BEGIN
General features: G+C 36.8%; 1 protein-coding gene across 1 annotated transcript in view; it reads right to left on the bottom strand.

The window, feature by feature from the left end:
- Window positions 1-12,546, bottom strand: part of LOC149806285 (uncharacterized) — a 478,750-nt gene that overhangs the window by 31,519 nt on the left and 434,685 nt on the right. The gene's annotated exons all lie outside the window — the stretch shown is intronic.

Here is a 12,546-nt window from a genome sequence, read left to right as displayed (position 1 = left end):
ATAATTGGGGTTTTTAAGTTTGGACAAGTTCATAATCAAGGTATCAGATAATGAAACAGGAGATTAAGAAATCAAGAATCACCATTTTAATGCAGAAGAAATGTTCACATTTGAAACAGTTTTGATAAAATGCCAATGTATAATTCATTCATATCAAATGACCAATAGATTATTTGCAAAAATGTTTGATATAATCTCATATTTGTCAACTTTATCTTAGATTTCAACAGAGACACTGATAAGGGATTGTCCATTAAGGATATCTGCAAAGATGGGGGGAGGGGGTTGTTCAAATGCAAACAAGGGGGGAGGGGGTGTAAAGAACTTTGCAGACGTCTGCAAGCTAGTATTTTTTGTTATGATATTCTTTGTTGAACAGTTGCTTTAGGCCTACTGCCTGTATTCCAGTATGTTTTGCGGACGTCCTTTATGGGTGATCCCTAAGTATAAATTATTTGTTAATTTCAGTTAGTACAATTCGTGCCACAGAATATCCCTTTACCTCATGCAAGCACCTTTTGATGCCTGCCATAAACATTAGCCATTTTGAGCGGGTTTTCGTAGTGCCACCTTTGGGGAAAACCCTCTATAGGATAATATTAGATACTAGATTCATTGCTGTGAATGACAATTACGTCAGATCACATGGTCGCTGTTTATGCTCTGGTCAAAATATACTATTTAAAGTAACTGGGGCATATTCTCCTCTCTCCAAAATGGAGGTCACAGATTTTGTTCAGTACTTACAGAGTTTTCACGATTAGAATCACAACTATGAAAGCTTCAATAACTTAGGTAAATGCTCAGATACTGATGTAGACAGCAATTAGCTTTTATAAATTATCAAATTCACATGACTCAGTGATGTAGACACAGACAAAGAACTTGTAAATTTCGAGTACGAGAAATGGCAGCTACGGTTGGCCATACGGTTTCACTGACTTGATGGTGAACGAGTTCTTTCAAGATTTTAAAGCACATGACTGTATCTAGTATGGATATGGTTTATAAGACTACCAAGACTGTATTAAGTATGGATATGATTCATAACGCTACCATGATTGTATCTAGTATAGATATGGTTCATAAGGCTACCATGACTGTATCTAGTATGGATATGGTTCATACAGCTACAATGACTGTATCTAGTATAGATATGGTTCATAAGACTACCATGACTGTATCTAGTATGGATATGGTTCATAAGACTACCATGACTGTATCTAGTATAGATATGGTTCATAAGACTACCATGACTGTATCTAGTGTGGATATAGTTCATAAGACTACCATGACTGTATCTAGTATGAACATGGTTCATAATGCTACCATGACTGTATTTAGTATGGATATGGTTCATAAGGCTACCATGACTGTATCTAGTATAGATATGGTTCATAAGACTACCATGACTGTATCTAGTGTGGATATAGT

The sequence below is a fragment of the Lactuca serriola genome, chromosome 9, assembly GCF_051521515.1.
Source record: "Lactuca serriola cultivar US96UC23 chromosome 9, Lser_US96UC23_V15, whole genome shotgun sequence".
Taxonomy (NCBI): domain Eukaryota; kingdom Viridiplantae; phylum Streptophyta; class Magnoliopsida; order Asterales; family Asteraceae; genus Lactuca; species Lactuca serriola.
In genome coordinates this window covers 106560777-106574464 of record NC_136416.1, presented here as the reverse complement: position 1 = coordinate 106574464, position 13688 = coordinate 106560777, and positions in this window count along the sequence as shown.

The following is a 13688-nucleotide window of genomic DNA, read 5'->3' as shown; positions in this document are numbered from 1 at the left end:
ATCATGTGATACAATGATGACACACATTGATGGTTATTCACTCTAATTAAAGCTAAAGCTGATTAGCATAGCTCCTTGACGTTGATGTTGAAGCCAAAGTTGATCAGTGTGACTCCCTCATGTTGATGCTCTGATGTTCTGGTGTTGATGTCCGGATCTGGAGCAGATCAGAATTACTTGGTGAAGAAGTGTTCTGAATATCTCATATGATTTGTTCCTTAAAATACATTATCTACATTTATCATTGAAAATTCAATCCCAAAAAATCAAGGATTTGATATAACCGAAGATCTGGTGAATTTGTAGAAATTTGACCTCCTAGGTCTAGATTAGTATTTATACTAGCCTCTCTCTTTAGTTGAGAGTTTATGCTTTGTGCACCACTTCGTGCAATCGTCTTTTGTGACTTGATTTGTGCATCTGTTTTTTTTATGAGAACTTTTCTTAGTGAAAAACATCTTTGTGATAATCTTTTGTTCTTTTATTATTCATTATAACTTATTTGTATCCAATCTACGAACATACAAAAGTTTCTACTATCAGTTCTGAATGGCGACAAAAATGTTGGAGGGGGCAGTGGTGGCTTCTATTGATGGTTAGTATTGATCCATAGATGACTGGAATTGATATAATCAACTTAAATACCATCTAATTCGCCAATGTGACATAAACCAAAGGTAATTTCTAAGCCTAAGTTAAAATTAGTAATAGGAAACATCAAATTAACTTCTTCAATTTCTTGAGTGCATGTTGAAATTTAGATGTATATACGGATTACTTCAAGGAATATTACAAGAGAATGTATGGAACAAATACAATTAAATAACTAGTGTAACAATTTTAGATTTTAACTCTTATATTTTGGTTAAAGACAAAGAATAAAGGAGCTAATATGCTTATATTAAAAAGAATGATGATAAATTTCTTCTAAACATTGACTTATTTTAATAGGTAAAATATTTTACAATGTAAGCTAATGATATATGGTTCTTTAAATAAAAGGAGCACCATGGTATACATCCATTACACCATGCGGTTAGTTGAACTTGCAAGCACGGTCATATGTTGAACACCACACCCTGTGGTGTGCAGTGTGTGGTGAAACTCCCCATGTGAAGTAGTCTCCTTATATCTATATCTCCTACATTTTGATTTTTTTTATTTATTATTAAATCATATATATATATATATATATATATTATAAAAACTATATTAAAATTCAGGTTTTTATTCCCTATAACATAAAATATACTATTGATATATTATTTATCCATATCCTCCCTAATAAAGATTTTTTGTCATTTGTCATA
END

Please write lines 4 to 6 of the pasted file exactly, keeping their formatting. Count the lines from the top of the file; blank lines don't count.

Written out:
Here is a 12,546-nt window from a genome sequence, read left to right as displayed (position 1 = left end):
ATAATTGGGGTTTTTAAGTTTGGACAAGTTCATAATCAAGGTATCAGATAATGAAACAGGAGATTAAGAAATCAAGAATCACCATTTTAATGCAGAAGAAATGTTCACATTTGAAACAGTTTTGATAAAATGCCAATGTATAATTCATTCATATCAAATGACCAATAGATTATTTGCAAAAATGTTTGATATAATCTCATATTTGTCAACTTTATCTTAGATTTCAACAGAGACACTGATAAGGGATTGTCCATTAAGGATATCTGCAAAGATGGGGGGAGGGGGTTGTTCAAATGCAAACAAGGGGGGAGGGGGTGTAAAGAACTTTGCAGACGTCTGCAAGCTAGTATTTTTTGTTATGATATTCTTTGTTGAACAGTTGCTTTAGGCCTACTGCCTGTATTCCAGTATGTTTTGCGGACGTCCTTTATGGGTGATCCCTAAGTATAAATTATTTGTTAATTTCAGTTAGTACAATTCGTGCCACAGAATATCCCTTTACCTCATGCAAGCACCTTTTGATGCCTGCCATAAACATTAGCCATTTTGAGCGGGTTTTCGTAGTGCCACCTTTGGGGAAAACCCTCTATAGGATAATATTAGATACTAGATTCATTGCTGTGAATGACAATTACGTCAGATCACATGGTCGCTGTTTATGCTCTGGTCAAAATATACTATTTAAAGTAACTGGGGCATATTCTCCTCTCTCCAAAATGGAGGTCACAGATTTTGTTCAGTACTTACAGAGTTTTCACGATTAGAATCACAACTATGAAAGCTTCAATAACTTAGGTAAATGCTCAGATACTGATGTAGACAGCAATTAGCTTTTATAAATTATCAAATTCACATGACTCAGTGATGTAGACACAGACAAAGAACTTGTAAATTTCGAGTACGAGAAATGGCAGCTACGGTTGGCCATACGGTTTCACTGACTTGATGGTGAACGAGTTCTTTCAAGATTTTAAAGCACATGACTGTATCTAGTATGGATATGGTTTATAAGACTACCAAGACTGTATTAAGTATGGATATGATTCATAACGCTACCATGATTGTATCTAGTATAGATATGGTTCATAAGGCTACCATGACTGTATCTAGTATGGATATGGTTCATACAGCTACAATGACTGTATCTAGTATAGATATGGTTCATAAGACTACCATGACTGTATCTAGTATGGATATGGTTCATAAGACTACCATGACTGTATCTAGTATAGATATGGTTCATAAGACTACCATGACTGTATCTAGTGTGGATATAGTTCATAAGACTACCATGACTGTATCTAGTATGAACATGGTTCATAATGCTACCATGACTGTATTTAGTATGGATATGGTTCATAAGGCTACCATGACTGTATCTAGTATAGATATGGTTCATAAGACTACCATGACTGTATCTAGTGTGGATATAGT

The sequence below is a fragment of the Lactuca serriola genome, chromosome 9, assembly GCF_051521515.1.